After the referral has been made, clients may call us to make the appointment. We will collect client and patient demographic information, provide an estimate of charges, discuss some of the diagnostic procedures that may be required, and answer any questions the owner may have regarding the visit.
To have the best chance of getting a complete diagnostic work-up done in one day, we try to schedule new patients in the morning every day except Wednesday, which is reserved for interventional cardiac catheterization or other semi-elective surgical procedures.
Your appointment duration will vary, depending on the nature and complexity of your pet’s condition. If you have scheduling questions or conflicts, please let us know as soon as possible so we can do our best to accommodate your schedule.
The initial examination fee is $139, which includes examination by and consultation with a cardiology clinician.
The range for the typical outpatient cardiac evaluation ranges from $500 – $1000.
Common cardiac diagnostic tests include a blood pressure test, chest radiographs, electrocardiogram, 24-hour ECG monitoring, echocardiogram, and blood and urine testing. Please don’t hesitate to discuss the cost of your pet’s workup if you have concerns or are unclear about the cost of the proposed diagnostic or treatment course.
Please note that cost of care estimates greater than $400 require a deposit of the low end of the estimate range. The balance must be paid in full prior to patient discharge. To ensure billing accuracy, each discharged patient’s record is reviewed by an auditor. Charges or credits may be applied to your bill up to 10 business days after the date of discharge.
Payment methods: We accept all major credit cards, cash, check or Care Credit.
Care Credit: You may apply for Care Credit at 1-800-365-8295 or www.carecredit.com (select NCSU Veterinary Health Complex). If you are using Care Credit, we require the card holder to be present. If this is not possible, please call our reception desk at 919-513-6694 to make arrangements prior to your appointment. We do not accept phone authorization for Care Credit.
You are a State facility, so why are your fees so high?
The veterinary hospital is a not-for-profit health care center and receives less than 2% of operating costs from the State of North Carolina. The majority of our operating costs are paid by client fees and donations. In fact, many of the state-of-the-art diagnostic and treatment options we offer are only possible because of generous gifts from our clients. Our fees are set to cover the balance of our operating costs, and we are always looking for ways to provide better service at lower cost. Total costs are comparable to those of veterinarian specialists in private practice.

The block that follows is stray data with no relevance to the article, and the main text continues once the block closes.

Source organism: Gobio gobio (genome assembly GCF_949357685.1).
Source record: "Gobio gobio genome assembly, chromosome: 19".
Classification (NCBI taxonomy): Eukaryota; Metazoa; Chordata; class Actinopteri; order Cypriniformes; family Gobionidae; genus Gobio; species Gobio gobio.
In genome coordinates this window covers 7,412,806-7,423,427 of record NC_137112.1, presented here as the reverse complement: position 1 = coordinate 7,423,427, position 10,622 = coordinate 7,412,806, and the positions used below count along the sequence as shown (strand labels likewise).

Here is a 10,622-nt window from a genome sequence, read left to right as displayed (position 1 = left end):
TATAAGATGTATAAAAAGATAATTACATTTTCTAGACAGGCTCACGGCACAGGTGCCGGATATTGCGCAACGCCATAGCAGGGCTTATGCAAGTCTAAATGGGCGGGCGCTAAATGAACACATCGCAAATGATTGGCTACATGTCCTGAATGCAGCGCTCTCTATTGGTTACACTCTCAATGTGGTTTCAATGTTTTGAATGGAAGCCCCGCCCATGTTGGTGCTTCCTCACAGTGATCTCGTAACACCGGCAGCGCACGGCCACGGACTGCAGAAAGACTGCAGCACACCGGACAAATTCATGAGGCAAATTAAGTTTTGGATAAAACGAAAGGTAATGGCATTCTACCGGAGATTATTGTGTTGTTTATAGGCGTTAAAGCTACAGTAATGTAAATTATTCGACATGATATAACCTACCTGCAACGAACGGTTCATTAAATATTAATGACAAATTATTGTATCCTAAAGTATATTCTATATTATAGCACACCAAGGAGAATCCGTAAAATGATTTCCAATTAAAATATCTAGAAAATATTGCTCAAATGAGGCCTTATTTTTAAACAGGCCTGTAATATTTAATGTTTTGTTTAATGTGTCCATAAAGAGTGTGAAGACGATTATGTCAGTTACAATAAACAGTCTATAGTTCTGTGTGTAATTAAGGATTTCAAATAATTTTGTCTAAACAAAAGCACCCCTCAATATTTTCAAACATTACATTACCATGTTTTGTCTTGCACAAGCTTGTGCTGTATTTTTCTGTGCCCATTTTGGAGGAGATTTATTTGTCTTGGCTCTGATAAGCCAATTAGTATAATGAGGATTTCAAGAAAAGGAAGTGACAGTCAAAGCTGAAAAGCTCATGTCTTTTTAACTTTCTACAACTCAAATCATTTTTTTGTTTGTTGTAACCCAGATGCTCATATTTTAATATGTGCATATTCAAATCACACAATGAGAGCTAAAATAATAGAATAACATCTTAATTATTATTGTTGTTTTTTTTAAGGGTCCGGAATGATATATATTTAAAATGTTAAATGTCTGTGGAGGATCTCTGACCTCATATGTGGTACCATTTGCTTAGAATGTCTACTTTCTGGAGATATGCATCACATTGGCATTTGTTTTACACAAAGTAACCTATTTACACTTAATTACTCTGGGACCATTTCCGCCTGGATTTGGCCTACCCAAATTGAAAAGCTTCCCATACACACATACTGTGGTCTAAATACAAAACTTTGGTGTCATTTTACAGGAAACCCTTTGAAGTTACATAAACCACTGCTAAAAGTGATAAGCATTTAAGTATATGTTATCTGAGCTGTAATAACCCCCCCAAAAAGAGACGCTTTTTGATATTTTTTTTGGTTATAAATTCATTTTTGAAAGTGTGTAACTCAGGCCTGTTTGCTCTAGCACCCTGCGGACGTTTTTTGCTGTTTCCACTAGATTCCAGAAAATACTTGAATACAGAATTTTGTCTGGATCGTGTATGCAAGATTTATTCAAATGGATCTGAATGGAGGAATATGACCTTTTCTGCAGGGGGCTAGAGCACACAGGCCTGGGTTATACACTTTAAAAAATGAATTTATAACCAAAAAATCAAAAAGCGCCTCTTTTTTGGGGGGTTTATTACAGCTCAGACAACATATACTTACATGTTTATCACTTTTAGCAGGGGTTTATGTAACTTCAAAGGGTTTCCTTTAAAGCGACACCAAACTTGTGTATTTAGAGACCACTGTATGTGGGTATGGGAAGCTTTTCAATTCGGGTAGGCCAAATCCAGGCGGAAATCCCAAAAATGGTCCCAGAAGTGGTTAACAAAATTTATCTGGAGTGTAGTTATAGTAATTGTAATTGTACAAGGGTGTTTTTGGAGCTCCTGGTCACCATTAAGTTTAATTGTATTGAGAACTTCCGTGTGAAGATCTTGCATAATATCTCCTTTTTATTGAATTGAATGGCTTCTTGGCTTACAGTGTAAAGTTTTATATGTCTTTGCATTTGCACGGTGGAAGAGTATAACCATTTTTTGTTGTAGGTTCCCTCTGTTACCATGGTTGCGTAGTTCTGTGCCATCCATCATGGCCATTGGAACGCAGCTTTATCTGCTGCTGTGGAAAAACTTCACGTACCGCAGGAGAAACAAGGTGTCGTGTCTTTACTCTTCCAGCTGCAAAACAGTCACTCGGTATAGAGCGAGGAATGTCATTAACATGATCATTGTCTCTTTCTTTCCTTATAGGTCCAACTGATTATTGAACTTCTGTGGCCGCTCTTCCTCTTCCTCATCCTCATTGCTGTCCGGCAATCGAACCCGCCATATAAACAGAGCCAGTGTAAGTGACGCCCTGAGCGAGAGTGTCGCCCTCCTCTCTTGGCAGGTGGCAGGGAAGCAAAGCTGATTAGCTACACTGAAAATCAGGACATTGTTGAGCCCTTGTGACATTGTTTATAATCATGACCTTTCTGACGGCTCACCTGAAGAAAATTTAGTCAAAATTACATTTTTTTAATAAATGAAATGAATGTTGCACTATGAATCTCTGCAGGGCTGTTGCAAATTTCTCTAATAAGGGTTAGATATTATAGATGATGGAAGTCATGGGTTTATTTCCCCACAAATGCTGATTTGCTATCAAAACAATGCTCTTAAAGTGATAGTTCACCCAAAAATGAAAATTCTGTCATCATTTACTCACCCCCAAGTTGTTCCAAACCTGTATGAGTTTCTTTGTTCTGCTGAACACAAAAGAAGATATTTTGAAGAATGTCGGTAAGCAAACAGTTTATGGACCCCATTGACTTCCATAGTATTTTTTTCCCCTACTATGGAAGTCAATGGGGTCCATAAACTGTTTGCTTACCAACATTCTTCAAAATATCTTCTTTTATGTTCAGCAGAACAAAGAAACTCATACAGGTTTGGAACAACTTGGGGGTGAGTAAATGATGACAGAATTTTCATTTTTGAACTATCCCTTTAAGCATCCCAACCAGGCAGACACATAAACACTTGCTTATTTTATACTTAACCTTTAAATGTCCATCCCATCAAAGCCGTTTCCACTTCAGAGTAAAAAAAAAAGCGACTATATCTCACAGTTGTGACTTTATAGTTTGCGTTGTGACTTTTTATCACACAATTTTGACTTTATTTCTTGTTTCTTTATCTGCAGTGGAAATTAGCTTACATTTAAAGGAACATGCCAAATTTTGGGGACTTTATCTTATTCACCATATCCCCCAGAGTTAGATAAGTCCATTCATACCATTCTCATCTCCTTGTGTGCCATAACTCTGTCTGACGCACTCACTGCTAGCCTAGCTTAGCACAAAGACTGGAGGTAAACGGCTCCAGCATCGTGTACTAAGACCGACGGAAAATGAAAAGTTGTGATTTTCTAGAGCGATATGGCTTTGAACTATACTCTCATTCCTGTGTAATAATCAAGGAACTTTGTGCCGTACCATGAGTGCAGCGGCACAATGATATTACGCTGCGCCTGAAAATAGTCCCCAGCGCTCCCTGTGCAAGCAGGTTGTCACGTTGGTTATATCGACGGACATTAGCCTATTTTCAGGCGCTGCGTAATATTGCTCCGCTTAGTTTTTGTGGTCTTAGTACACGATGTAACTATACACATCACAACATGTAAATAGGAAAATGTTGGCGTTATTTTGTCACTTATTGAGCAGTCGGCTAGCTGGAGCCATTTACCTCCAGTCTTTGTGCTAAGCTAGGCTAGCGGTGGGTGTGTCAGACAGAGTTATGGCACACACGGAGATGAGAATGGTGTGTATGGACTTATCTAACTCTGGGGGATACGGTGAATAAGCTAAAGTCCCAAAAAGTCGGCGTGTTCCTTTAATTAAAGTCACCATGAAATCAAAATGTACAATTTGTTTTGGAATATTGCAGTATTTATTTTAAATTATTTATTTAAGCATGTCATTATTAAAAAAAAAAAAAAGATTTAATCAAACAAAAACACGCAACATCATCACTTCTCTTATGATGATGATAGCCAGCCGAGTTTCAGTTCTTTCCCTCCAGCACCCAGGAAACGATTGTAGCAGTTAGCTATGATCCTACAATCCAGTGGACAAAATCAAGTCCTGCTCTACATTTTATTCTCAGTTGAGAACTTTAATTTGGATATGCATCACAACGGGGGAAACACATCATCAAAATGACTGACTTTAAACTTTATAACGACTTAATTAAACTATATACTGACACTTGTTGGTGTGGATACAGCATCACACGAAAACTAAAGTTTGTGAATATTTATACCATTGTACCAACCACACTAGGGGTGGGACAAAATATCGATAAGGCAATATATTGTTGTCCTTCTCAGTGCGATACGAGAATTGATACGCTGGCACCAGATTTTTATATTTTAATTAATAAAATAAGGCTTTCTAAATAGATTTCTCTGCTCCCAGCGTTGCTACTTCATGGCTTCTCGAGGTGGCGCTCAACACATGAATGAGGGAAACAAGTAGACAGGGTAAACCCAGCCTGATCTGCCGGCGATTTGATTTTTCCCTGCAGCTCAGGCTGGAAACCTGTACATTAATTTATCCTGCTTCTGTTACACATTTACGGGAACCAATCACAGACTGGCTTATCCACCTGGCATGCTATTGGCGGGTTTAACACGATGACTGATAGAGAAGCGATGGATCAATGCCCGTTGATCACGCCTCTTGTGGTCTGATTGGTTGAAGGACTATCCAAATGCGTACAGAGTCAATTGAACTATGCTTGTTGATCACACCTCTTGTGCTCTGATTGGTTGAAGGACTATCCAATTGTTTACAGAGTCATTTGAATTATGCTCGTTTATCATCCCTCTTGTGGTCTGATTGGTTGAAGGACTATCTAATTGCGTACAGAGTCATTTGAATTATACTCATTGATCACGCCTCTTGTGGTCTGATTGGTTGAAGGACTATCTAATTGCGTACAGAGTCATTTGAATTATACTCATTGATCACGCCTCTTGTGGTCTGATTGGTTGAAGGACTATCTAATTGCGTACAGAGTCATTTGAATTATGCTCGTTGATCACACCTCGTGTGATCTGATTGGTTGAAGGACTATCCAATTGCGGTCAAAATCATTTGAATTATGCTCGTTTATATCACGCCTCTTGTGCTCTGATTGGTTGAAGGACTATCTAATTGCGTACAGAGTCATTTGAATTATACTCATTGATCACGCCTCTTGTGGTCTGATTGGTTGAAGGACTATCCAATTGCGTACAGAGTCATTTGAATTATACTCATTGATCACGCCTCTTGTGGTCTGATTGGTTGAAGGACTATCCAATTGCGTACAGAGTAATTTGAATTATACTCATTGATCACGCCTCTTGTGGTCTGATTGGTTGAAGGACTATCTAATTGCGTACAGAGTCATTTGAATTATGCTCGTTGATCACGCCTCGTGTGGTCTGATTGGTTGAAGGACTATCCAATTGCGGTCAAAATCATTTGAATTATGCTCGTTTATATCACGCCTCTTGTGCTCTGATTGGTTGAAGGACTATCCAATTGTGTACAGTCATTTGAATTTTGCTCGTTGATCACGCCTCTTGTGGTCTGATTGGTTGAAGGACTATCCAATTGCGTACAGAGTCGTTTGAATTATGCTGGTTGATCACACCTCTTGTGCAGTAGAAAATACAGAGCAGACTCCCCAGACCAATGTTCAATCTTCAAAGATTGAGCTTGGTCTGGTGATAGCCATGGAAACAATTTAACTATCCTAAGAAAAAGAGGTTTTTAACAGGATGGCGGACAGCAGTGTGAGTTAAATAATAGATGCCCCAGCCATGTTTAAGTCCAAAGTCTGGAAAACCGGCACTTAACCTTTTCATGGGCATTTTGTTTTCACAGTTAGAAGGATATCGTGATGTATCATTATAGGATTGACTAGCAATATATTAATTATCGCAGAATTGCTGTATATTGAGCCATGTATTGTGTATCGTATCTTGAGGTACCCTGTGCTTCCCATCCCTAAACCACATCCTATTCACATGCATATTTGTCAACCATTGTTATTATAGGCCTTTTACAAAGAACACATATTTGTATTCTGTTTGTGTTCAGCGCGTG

Information Needed for Initial Appointment
- A brief description of the reason for the appointment with the Cardiology Service, including all of the patient’s symptoms even those that may not seem significant.
- List of medications patient is receiving, including any over the counter drugs, herbs or metabolic supplements, as well as any problems the patient may be having with the medications.
- Patient diet history, including treats and snacks.
- If your pet has a history of being extremely anxious during vet visits, you may want to consult your primary care veterinarian to see if your pet could benefit from an anti-anxiety medication just prior to your appointment. Common anti-anxiety medications, such as oral gabapentin or trazadone, are safe for patients with heart disease. We are unable to prescribe medication over the phone prior to your initial appointment, but are happy to work with your primary care veterinarian to make recommendations.
What Should I Expect During My Initial Appointment?
Overview: The NC State Veterinary Hospital is a teaching institution, and your care team includes a board-certified veterinary cardiologist, veterinary nurses (clinical technicians), veterinarians in advanced clinical training programs (residents and interns), fourth-year veterinary students, and at times, international visitors observing the cardiology service.